One Reason Why Reconciliation is Much Ado About Nothing

The plan to use the reconciliation process in the Senate to pass fixes to the Health Insurance Reform law has conservative’s undies in a knot. One of the claims is that reconciliation undermines protection of the minority opinion. This is patently ridiculous, as well explained by my BlogTalkRadio show co-host Sandi Behrns. Now that every two-bit ignoramus has suddenly become a Constitutional expert, some education is needed. Her piece, reprinted with permission appears below. Well done Sandi.

Alright, I’ve had it. The problem with these here intertubes is that any ole ill-informed oaf with an opinion can publish. That in and of itself wouldn’t be such a problem if there weren’t so many other ill-informed oafs chomping at the bit to believe it, forward it, copy it on their own blogs, re-tweet it on Twitter, post it to Facebook, or toss it into the maelstrom of right-wing forums. The collective effort pushes the stupid and degrades the quality of political debate in this country. An alarming amount of the time, you can’t debate someone with an opposing viewpoint without first educating them. Drives me nuts!

So what’s got me so frustrated this time? A profound misunderstanding of the Constitution and what it says about the rules and nature of the House and Senate. For some time now, there has been discussion of the filibuster, both in terms of efforts to reform it and efforts, like reconciliation, to avoid it.  A commonly held misconception these days is that the filibuster is delineated in the Constitution. (Why do I have to say this?) Not true.  What the Constitution simply says is that the Senate and the House are to write their own rules. The Senate rules held the potential for a filibuster since 1806 (although it was theoretical) and the first filibuster occurred in 1837. Still, it was an exceedingly rare occurrence until the 1970’s. As we all are now acutely aware, its use has dramatically spiked since the GOP lost control of the Senate in 2006, accelerating even more since President Obama took office. I believe that bit of information as mostly been disseminated. Although I am certain there are some that still believe the filibuster is in the Constitution, I’ll leave that point alone.

More insidious, and more difficult to effectively educate against is a belief that the Senate was not intended to hold votes on a majority rule basis. (An example can be seen here.)  “What?!”, you say. Bear with me and I will attempt to explain the thinking. It goes something like this:

The House was set up to be directly representative of the people, so majority rule votes are the law in the House. The Senate, however, was intended to be a check on the power of the majority (to protect against the tyranny of majority factions.) Therefore, the Senate was never intended to be held to majority rule votes of 50% plus one. This is why the filibuster (now that the GOP needs it) is sacrosanct.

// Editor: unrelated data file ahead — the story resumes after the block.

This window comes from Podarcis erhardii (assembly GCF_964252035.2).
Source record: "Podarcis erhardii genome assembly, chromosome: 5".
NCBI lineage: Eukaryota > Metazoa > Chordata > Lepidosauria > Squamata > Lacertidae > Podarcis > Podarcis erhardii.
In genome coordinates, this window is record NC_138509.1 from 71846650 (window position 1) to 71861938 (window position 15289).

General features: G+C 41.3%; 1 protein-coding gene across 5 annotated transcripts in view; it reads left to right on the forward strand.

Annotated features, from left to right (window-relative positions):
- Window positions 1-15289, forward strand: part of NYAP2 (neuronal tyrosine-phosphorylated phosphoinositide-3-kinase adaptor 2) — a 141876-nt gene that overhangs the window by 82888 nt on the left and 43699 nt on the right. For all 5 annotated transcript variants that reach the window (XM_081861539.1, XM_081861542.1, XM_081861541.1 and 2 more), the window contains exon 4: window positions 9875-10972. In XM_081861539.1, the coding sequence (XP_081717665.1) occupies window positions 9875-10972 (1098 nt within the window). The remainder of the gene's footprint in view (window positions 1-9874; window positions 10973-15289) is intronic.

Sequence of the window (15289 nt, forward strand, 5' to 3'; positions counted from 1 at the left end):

Darn it! They were so close to the truth. Too bad they fail to grasp the obvious. The Senate is not majority rule, but not because it does or should require a supermajority. Rather, it is implicit in the very nature of the Senate itself. A little elementary civics: unlike the House, where representatives are determined by population, the Senate allows for two Senators per state, regardless of population. The result of this is the over-representation of smaller states. For instance, Wyoming, with a population of just over 544,ooo people, has two Senators, while California, where a single city has a population over 18 times that size, has the same allotment.

The Senate then, by its very composition, laid out in the Constitution, is not democratic. This satisfies the founders’ desire to put some limit on the over-rule of minority rights by majority factions. Within the Senate itself, any vote is inherently a check on the majority rule of the directly representative House. When California’s 37 million constituents get the same vote as Wyoming’s 544,000, it is clear that the majority is not ruling. There is no need for a filibuster to protect that discrepancy. The fact that the Senate rules allow for a filibuster is fine, but the rules also allow for reconciliation. Both are within the legal, constitutional framework of the Senate.

Everyone in the US that has made it through sixth grade should know this. So what to make of the people pushing this falsehood? Why are they misinterpreting the Constitution? Why are they referencing Madison’s Federalist papers when they clearly don’t understand them, either? There are three possibilities: